|Birth: ||Oct. 4, 1825|
|Death: ||May 3, 1899|
John Gray Kirk was the son of Jesse Kirk (1793-1846) who was born in Marion County, Kentucky and died in Adair County, Missouri; and Frances (Gray) Kirk who was born in Caswell County, North Carolina, and died in Junction City, Oregon. John's paternal grandparents were James Kirk (1759-1857); and Anne (Horton) Kirk (1762-1838), both of whom were born in Stafford County, Virginia, and died in Marion County, Kentucky.
John Gray Kirk had the following known siblings:
James Travis Kirk 1820-1907
Susan Ann Kirk 1823-1877
George M. Kirk 1827-1900
Charles Sylvester Kirk 1830-1911
In the 1830 census of Grayson County, Kentucky, Jesse Kirk is listed with a household that consisted of two adults (himself and his wife), 4 children, and 2 slaves. John's parents moved their family from Kentucky to northern Missouri between 1830 and 1840. The Kirks settled in a small developing community in the center of Adair County, Missouri, which at that time was described as "a vast unoccupied territory with only a few settlements."
John's father was an entrepreneur for his day. He realized what would be needed in a new pioneer community and he was able to develop that into an enterprise. He built a home, a hotel, post office and tavern out of hewed logs, near the center of what was an emerging town, as yet without a name. Whether all of these establishments occupied separate buildings or were operated out of one building is not clear. The town was called Long Point by some and later Hopkinsville, but it did not have an official name.
Jesse Kirk was the first Postmaster of the town and the Treasurer of Adair County. It appears that he immersed himself in the early politics of the day. When surveyers determined that this community was the center of Adair County, there was controversy over whether it should be the county seat. The County Judges settled the matter by deciding that if this was the center of the county, this is where the seat of government should be.
Surveyers came to officially lay out the town in 1841. Jessie Kirk treated them to a free dinner in his establishment. Names were tossed around as to what the town should be named. The Kirk family's neighbors a bit to the south of them were David and Mary Sloan who owned much of the land that was now to be included in the town, and were reportedly the first settlers here. Should the town be named Sloanville after the farmer with all the land, or perhaps Kirksville after the man with the vital businesses and post office in town? Some say the free dinner swayed the decision. But it was the county court judges who made the final decision (and not the surveyers) that the town should be named Kirksville. It officially became the town of Kirksville on May 18, 1842.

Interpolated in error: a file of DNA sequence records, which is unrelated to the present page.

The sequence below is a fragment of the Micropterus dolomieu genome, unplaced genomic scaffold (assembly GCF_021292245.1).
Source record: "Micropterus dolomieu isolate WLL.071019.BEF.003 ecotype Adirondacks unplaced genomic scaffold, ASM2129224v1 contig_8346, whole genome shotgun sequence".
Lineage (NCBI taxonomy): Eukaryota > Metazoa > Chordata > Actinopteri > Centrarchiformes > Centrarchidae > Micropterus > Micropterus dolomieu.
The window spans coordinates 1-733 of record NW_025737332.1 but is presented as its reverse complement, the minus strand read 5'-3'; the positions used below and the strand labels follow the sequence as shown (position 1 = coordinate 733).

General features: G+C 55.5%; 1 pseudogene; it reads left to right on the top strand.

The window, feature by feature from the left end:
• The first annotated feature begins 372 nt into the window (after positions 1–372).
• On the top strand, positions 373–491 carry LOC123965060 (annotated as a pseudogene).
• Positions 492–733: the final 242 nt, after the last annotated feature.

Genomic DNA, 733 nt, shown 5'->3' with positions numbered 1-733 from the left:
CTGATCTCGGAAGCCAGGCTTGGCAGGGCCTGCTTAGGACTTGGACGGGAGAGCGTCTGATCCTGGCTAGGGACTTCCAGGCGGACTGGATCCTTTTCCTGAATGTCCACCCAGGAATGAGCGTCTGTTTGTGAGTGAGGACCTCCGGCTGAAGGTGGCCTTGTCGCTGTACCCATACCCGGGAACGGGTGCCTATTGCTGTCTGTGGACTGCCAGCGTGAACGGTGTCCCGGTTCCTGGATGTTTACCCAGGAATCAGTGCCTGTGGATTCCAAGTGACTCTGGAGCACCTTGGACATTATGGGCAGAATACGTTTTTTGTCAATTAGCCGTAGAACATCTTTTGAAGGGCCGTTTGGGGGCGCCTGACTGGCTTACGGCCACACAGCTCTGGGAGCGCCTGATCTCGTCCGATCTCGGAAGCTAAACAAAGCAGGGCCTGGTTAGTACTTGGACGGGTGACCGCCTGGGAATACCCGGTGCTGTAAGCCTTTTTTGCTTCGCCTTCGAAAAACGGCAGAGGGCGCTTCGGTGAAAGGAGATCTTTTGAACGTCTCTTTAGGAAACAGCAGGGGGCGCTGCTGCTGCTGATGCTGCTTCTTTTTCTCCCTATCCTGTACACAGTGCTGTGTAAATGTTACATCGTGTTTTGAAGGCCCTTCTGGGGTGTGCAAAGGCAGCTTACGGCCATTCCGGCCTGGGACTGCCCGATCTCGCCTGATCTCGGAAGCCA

When John Gray Kirk was a young teen around 1840, the story is told of him hunting just south of the settlement that would later become Kirksville. He was in a ravine where the campus of the Normal School/Truman State University would later be; but of course nothing but woods was there then. He saw a deer, raised his musket, and shot. The deer fell. When he went to retreive it, to his astonishment, 2 deer lay dead. His shot had gone all the way through one deer and hit another one hidden behind the first. This feat of accidental markmanship caused quite a stir in the settlement, and attention on the Kirk family. Some say, it was really young John Gray Kirk's notoriety that caused the settlement to be named Kirksville, rather than his father's standing in the community and Jesse's free dinner to the town surveyers. However, it was probably a little of both.
Jesse Kirk threw a grand reception at his establishment in honor of the naming of the city in May 1842. He served a feast of venison, turkey, rye biscuits and cake, with honey. The county judges and county clerk attended as well as visitors in his hotel. The gracious hostess was John Kirk's mother/Jesse Kirk's wife, Frances "Fannie" (Gray) Kirk.
John Gray Kirk farmed in Adair County, Missouri all his life. On January 11, 1846, in Adair County, Missouri, he married one of the daughters of his Kirksville neighbors, Minerva Sloan. In describing her life to her granddaughter, Minerva said this about her marriage to John Kirk, "We launched out on life's seas together and for over half a century we have gone side by side. Nine children have gladdened our home, three of them dying when mere babes."
John and Minerva's children were:
Mary Francis (Kirk) Wisner 1847-1906
Perry Davis Kirk 1849-1941
Susan Cale (Kirk) Smith 1852-1933
James Harvey Kirk 1853-1938
Mary Martha Kirk 1856-1857
John Benton Clark Kirk 1858-1934
David S. Kirk 1860-
Lucy Cleaver (Kirk) Peel 1861-1938
Helen Lee Kirk 1863-1864
On the evening of April 27, 1899, a cyclone passed through Kirksville and the surrounding area of Adair County, cutting a path of destruction three blocks wide. It killed 32 people outright, injured many more, and destroyed hundreds of homes and buildings. John Gray Kirk sustained serious injuries during the catastrophe, which completely flattened the Kirk's home. He died from his injuries less than a week later. Minerva was also injured in the cyclone, but she survived.
(Note: John Gray Kirk should not be confused with John Robert Kirk (1851-1937) who was an educator and President of the First District Normal School in Kirksville, Missouri.)
- Information collected by Blytha (Dennis) Ellis
Jesse Kirk (1793 - 1846)
Frances Gray Kirk (1804 - 1867)
Minerva Sloan Kirk (1825 - 1905)
Perry Davis Kirk (1849 - 1941)*
James Travis Kirk (1820 - 1907)*
Susan Ann Kirk Adkins (1822 - 1877)*
John Gray Kirk (1825 - 1899)
George Madison Kirk (1827 - 1904)*
Charles Sylvester Kirk (1830 - 1911)*
Highland Park Cemetery
Maintained by: Blytha & Donald Ellis
Originally Created by: Jan
Record added: Jun 03, 2010
Find A Grave Memorial# 53197543